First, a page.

The California Public Employees Retirement System never recovered from huge investment losses a decade ago. With roughly only 68 percent of the projected assets needed to pay future pensions, CalPERS fears another major market plunge could be crippling.

CalPERS expects the Public Employees Pension Reform Act to save $29 billon to $38 billion over the next 30 years, not a major dent in a debt or unfunded liability that as of June 30, 2016, was $138.6 billion over the same period.

A third of CalPERS state and local government workers, more than 285,000, are now under the reform, said Amy Morgan, CalPERS spokeswoman. The state CalPERS contribution this fiscal year is expected to be reduced $48 milllion by new hires since June 2016.

The state budget proposed by Brown last week (see chart) expects to contribute $6.2 billion to CalPERS in the new fiscal year beginning in July. A series of four rate increases that began in 2012 for employers, but not employees, is scheduled to continue until 2024.

The budget summary lists Brown’s retirement accomplishments: the pension reform, a long-delayed plan to more than double the California State Teachers Retirement System employer rates, and an investment fund to help pay for state worker retiree health care.

Retiree health care, one of state government’s fastest-growing costs, has been only pay-as-you-go. The debt or unfunded liability for state worker retiree health care last year was $72 billion, more than the state worker pension debt of $59.5 billion in 2016.

In the past the Legislative Analyst’s Office and others have suggested retiree health care may not have the same protection as pensions. Now employee contributions to an investment fund, as bargained with unions, may ensure retiree health care is vested.

If the high court softens or eliminates the Californa rule, the Brown legislation six years ago that drew the union legal challenges will, intentionally or not, add to the governor’s list of retirement reforms.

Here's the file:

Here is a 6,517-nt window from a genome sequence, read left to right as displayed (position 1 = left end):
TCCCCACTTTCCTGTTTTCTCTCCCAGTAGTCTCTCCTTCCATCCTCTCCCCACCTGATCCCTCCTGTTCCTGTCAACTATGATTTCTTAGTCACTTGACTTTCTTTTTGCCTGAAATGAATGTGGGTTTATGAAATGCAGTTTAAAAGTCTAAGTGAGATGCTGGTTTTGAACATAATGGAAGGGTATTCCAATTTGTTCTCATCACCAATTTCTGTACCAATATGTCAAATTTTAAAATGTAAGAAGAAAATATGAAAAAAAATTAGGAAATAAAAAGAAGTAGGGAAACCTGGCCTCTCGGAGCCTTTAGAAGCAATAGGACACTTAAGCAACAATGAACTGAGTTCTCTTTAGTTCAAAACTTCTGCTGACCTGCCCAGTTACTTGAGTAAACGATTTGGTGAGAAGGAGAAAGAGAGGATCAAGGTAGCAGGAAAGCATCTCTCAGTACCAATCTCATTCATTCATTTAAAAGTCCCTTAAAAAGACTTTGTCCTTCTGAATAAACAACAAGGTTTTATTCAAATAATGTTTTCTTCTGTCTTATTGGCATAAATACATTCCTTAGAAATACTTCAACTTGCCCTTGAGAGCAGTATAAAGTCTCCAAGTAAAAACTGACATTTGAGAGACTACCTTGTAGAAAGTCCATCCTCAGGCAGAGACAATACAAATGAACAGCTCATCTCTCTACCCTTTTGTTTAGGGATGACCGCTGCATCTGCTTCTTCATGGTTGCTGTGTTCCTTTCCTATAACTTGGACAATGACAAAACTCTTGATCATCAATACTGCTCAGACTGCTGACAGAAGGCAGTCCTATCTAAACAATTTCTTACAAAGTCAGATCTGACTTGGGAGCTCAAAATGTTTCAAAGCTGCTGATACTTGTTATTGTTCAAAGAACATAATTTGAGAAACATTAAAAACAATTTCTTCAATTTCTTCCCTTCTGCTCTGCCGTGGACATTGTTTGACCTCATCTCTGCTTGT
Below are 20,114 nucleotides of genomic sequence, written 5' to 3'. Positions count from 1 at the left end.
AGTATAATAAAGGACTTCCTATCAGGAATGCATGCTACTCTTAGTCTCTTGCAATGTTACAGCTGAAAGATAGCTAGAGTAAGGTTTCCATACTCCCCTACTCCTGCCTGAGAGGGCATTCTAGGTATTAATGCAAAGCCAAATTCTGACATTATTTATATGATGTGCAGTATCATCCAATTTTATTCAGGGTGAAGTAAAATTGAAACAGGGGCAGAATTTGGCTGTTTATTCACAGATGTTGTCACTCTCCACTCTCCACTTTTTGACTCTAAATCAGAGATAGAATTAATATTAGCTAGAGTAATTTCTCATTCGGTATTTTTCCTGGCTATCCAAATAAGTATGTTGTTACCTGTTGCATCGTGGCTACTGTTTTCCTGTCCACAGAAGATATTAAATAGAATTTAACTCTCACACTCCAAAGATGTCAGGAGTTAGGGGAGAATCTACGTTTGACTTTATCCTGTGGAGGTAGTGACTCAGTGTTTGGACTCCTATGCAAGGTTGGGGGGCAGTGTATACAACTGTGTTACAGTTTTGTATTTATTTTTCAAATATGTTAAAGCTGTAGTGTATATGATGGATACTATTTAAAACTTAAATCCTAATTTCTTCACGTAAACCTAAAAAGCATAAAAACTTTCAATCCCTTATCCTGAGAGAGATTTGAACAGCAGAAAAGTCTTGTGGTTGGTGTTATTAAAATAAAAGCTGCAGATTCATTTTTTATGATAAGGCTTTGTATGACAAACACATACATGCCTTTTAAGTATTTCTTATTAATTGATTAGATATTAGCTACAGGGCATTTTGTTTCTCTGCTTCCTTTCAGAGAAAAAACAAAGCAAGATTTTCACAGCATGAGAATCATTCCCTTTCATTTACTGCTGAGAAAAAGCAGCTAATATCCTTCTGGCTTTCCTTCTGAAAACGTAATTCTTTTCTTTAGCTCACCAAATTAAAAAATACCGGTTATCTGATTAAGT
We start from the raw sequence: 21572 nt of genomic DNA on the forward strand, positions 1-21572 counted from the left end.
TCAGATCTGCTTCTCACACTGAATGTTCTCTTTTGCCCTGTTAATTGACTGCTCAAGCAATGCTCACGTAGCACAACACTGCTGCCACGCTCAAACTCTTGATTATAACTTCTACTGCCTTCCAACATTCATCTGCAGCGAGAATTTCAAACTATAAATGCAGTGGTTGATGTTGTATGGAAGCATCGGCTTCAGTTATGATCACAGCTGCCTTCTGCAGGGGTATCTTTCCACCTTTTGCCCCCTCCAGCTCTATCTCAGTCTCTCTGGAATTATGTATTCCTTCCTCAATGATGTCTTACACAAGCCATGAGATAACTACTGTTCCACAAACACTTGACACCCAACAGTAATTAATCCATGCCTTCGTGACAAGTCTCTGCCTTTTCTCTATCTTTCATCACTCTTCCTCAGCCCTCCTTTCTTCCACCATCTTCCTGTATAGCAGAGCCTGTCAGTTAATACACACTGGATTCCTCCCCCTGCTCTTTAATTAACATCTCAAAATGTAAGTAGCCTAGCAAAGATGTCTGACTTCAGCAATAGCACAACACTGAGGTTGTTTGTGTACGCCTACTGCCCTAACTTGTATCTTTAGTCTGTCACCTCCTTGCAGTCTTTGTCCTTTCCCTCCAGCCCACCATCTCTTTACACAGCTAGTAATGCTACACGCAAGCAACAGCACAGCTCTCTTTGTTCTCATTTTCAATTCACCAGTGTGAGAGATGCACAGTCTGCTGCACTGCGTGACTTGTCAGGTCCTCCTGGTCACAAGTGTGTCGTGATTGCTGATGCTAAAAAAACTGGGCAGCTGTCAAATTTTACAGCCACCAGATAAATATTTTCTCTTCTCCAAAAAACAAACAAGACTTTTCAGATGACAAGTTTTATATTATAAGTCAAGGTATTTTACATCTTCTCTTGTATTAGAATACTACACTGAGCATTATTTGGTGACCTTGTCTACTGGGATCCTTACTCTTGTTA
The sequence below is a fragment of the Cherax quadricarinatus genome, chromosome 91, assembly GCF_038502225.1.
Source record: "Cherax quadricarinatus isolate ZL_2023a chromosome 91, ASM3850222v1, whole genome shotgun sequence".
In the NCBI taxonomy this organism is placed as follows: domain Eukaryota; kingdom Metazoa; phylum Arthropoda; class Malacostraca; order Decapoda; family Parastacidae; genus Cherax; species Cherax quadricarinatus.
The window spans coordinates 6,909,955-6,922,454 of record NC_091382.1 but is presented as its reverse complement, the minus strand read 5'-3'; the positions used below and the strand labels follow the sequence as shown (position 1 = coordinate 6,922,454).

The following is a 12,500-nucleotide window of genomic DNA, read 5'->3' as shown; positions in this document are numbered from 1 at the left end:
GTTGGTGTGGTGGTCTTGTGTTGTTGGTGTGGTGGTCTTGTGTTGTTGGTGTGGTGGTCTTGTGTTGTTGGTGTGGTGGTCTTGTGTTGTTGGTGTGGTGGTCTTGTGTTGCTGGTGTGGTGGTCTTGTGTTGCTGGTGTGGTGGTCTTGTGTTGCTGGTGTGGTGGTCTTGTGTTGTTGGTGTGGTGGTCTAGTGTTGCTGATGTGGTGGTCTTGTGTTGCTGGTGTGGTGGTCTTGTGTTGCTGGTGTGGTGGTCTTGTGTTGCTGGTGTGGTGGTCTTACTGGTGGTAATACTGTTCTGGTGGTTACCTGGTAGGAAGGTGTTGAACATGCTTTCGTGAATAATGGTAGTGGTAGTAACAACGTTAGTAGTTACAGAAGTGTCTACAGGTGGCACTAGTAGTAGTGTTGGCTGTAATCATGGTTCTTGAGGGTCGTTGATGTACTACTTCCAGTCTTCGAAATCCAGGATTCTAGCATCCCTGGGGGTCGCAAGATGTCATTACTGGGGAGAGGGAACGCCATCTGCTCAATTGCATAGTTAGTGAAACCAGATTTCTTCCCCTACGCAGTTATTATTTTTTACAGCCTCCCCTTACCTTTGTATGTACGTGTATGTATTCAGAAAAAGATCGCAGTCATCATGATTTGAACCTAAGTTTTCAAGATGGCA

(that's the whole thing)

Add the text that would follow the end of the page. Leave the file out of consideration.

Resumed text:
In his proposed budget at the end of his first two terms as govenor in 1982, Brown called for lower pensions for new hires, arguing that state workers could retire at age 62 and receive more from CalPERS and Social Security than their final salary.

That reform never happened.

Reporter Ed Mendel covered the Capitol in Sacramento for nearly three decades, most recently for the San Diego Union-Tribune. More stories are at Calpensions.com. Posted 16 Jan 18
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Old 01-16-2018, 02:42 PM
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SANTA MONICA, CALIFORNIA

http://www.surfsantamonica.com/ssm_s...0_Percent.html

Quote:
City of Santa Monica's Unfunded Pension Costs Jump 20 Percent

Spoiler:
January 16, 2018 – Unfunded pension liabilities for the City of Santa Monica jumped 20 percent in the last fiscal year, rising from $387 million to $461 million, according to a new report.

The rise is “primarily due to the actual returns on the investment portfolio being less than CalPERS’ (the California Public Employees' Retirement System) projected returns,” said Gigi Decavalles-Hughes, the City’s finance director.

The 20 percent leap in unfunded pension costs is detailed in the City’s newest Comprehensive Annual Financial Report, conducted by independent auditors. It goes to the City’s Audit Subcommittee tonight at a 6 p.m. meeting in the Ken Edwards Center, 1527 4th Street, Room 104.

The report covers the fiscal year that ended June 30.

The looming bill is one of the City’s biggest fiscal headaches. It is paying the debt down over 30 years, and last year stitched together a $45 million one-time payment to CalPERS to bring its liability down.

The extra money brought to $76.3 million the amount City has paid down, a move it said at the time would decrease its unfunded liability by 11 percent.

Decavalles-Hughes, however, said the impact of the extra $45 million won’t show up until the next annual financial report ("City Council Approves Record Payment Toward Santa Monica's Unfunded Employee Pensions," June 15, 2017).

However, she said “the combination of the additional pay down and a better than anticipated experience level resulting from City employees retiring later is contributing to a 1/3 decrease in the projected growth of pension costs over the next 5 years.”

The $461 million in unfunded liabilities represents the gap between the City government’s total employee pension liability of about $1.62 billion and plan assets of about $1.16 billion.

The City’s various pension plans are approximately 72 percent funded, she said.

Santa Monica City has among the highest pension costs per capita in the state ("Santa Monica City’s Pension Debt Ranked Among Highest in California," February 22, 2017).

But all of California’s public sector has been scrambling to deal with gaping holes in pension funding.

Soaring public-pension costs came into the limelight after a 2012 change in accounting practices required U.S. governments to disclose unfunded liabilities on their balance sheets.

Much of the problem stems from generous pension agreements made as early as 1999, when the Stock Market was booming, and kept governments locked when the market crashed and beyond.

Last year, CalPERS lowed its anticipated return from investments to 7 percent, from 7.5 percent. The move shifted more of the cost to governments.